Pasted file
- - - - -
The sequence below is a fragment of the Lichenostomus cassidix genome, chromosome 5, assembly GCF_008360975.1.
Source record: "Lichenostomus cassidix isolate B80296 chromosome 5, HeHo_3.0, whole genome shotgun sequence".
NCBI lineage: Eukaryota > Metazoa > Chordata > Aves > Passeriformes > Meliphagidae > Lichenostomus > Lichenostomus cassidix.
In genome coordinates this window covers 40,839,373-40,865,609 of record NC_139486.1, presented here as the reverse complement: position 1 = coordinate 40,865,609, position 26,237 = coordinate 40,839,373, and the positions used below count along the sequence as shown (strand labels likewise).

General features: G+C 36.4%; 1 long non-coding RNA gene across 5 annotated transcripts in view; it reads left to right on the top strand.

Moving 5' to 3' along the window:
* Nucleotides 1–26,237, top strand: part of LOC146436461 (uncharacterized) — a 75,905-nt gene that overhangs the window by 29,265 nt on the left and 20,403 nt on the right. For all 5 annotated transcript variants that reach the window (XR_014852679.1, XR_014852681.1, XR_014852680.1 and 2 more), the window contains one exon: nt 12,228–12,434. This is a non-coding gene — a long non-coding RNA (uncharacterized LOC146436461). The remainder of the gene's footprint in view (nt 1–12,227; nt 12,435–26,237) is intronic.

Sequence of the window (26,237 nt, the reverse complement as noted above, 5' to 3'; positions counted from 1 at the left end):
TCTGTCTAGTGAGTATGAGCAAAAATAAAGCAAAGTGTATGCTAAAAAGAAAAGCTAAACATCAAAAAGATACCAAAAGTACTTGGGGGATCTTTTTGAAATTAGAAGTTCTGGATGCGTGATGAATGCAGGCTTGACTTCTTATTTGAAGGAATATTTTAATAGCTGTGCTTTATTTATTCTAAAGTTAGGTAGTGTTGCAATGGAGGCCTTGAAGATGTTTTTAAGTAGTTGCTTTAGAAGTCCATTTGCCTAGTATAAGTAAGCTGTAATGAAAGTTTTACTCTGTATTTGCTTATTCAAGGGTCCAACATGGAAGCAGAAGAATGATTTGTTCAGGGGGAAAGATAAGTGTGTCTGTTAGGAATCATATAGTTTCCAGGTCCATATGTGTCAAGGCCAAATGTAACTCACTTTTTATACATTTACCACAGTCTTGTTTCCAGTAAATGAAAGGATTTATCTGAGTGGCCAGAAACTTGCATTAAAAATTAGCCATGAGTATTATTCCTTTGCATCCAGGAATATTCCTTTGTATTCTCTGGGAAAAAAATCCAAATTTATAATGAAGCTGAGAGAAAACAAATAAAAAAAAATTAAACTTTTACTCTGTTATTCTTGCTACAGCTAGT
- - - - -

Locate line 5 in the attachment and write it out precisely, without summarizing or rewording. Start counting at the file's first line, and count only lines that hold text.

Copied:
General features: G+C 36.4%; 1 long non-coding RNA gene across 5 annotated transcripts in view; it reads left to right on the top strand.